What Kind Of Risks Are Associated With Implant Surgery?

As with any invasive surgery, there are risks associated with the procedure that lie outside the teeth and gum. Perhaps the greatest risk associated with any type of invasive surgery is infection. It's critical that you follow your surgeon's recovery directions because they will help thwart the onset of an infection.

 

In regards to risk to your teeth and gum, the next on the list for potential risks is that the implant will fail. The majority of implants that fail do so within the first year of the surgery. After that, the frequence rate of failure declines rapidaly (estimated about 1% per year after that).

 

The rear, upper part of the jaw seems to have the highest failure rate for implants, while the most successful area is the front, lower jaw. An implant failure can still be removed and the process can be attempted again.

 

Overall, success rates are betwen 90% and 95% for implant procedures.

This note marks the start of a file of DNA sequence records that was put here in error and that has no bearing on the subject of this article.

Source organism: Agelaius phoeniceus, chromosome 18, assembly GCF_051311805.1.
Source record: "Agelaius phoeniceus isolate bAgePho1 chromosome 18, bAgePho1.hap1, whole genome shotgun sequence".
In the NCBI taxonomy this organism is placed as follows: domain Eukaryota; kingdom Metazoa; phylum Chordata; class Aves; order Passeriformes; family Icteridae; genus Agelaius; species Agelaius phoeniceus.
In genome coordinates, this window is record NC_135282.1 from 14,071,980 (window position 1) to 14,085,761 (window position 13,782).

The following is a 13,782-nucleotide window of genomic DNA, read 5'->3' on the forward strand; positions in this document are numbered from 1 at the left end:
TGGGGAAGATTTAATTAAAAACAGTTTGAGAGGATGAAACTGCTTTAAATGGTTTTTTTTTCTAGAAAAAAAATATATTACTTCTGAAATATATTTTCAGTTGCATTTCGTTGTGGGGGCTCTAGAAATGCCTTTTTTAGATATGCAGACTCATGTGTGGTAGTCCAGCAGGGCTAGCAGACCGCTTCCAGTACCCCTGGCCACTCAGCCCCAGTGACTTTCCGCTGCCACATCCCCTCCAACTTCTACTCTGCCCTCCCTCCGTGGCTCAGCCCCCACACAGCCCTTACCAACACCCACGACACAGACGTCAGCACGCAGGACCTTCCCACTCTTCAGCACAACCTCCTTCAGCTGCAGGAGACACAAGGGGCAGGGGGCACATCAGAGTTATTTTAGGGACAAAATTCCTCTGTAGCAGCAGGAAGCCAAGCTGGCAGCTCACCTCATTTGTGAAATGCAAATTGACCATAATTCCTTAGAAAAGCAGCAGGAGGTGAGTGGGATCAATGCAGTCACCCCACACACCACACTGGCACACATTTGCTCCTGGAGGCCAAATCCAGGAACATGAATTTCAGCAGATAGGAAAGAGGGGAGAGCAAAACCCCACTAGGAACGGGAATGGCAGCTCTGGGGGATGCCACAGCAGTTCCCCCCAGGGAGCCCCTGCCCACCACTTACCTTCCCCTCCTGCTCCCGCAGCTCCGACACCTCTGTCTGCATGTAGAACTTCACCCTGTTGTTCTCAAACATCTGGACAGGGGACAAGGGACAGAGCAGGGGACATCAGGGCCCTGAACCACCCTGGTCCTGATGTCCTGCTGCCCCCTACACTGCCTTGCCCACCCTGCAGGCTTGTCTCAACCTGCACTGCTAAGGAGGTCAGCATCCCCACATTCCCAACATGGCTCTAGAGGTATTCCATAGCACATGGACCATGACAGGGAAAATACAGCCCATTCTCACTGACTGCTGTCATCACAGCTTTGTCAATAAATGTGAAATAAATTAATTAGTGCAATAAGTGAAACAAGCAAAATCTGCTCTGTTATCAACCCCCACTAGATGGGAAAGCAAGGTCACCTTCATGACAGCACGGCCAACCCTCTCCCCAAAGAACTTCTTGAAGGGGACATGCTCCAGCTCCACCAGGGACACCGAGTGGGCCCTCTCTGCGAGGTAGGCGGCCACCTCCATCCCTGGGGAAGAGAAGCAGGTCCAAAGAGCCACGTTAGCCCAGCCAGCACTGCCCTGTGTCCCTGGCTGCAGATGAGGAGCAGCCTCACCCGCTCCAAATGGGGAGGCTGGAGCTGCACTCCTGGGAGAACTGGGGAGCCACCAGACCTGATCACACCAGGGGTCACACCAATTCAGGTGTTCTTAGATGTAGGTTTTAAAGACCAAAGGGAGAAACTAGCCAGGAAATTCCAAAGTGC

How Do I Knoow If I'm An Ideal Candidate For A Dental Implant?

Your candidacy for a dental implant direclty correlates with how much bone is available in your jaw. When you lose teeth, it could be a result of bone loss (or it could lead to bone loss). There needs to be enough bone in order for the implant screw to successfully go through the process of osseointegration, which means that the bone grafts to the implant, thereby permanently anchoring the implant screw into position.

 

Other than having enough bone, you should be in relatively good physical condition and be able to handle the surgery and the recovery process.

 

Only a Periodontist ultimately determine whether or not you're an ideal candidate for a dental implant.